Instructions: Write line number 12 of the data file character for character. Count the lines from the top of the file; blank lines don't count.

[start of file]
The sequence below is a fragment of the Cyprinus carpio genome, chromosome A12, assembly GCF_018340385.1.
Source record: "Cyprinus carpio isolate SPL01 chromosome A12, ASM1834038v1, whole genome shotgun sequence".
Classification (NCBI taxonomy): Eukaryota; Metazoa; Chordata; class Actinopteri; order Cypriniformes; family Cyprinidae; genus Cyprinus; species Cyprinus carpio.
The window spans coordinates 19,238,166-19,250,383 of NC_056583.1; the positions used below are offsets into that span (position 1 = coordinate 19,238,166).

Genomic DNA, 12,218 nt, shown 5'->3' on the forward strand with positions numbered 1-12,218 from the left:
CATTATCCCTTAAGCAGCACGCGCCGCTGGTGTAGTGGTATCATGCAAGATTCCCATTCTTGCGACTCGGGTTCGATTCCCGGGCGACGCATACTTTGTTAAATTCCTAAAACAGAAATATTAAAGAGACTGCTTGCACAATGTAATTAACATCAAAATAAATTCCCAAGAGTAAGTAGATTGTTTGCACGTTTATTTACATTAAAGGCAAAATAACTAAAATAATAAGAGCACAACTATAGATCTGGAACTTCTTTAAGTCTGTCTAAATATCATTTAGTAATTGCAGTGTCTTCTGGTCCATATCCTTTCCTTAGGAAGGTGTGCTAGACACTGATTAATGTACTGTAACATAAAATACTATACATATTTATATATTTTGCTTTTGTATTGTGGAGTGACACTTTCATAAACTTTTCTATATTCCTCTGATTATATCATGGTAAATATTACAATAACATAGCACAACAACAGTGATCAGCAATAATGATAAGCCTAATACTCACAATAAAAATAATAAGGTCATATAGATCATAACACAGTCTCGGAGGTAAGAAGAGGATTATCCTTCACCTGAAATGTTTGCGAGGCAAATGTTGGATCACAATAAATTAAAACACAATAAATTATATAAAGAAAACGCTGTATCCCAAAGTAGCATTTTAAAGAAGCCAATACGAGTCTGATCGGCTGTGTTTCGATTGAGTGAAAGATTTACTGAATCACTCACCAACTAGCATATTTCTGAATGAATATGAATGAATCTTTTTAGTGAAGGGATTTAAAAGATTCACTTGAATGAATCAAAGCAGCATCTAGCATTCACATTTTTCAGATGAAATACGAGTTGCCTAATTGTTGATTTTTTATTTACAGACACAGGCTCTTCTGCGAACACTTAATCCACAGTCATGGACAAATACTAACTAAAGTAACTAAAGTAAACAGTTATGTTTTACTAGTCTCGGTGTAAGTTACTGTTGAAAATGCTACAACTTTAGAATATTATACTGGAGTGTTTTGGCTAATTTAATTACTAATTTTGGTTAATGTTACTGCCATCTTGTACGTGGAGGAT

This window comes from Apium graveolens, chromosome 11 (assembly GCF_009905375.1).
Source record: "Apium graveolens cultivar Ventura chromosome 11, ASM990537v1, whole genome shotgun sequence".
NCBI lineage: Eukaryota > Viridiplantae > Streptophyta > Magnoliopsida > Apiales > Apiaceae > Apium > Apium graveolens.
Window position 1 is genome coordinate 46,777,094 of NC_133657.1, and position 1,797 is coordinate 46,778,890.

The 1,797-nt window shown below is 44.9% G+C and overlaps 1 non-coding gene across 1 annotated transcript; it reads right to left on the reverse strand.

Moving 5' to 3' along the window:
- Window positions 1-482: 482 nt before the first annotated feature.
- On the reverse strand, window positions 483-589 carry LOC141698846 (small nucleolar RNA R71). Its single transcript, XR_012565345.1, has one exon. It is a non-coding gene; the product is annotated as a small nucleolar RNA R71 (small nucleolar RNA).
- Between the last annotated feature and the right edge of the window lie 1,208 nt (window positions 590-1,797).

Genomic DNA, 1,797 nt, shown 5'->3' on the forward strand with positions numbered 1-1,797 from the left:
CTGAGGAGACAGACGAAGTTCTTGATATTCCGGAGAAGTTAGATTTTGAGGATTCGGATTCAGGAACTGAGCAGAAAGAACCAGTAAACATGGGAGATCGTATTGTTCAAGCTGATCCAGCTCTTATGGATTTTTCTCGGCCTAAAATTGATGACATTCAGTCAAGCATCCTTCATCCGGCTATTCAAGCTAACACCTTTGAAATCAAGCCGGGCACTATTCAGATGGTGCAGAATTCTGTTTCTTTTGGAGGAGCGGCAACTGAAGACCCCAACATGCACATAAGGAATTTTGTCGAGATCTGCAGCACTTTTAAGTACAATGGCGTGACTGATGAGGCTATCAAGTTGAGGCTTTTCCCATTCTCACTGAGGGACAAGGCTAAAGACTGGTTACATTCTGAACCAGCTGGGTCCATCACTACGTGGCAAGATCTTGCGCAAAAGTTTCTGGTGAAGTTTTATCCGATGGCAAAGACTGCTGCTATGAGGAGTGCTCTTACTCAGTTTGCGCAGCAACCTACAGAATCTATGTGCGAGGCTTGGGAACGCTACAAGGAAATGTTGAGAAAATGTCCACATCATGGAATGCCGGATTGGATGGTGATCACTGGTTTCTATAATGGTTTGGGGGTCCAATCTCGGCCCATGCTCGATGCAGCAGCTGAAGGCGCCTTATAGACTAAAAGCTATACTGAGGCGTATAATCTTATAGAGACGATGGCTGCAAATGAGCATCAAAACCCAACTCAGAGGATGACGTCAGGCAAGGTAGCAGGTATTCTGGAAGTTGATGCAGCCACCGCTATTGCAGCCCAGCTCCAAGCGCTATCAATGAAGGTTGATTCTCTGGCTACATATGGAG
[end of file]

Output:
Moving 5' to 3' along the window: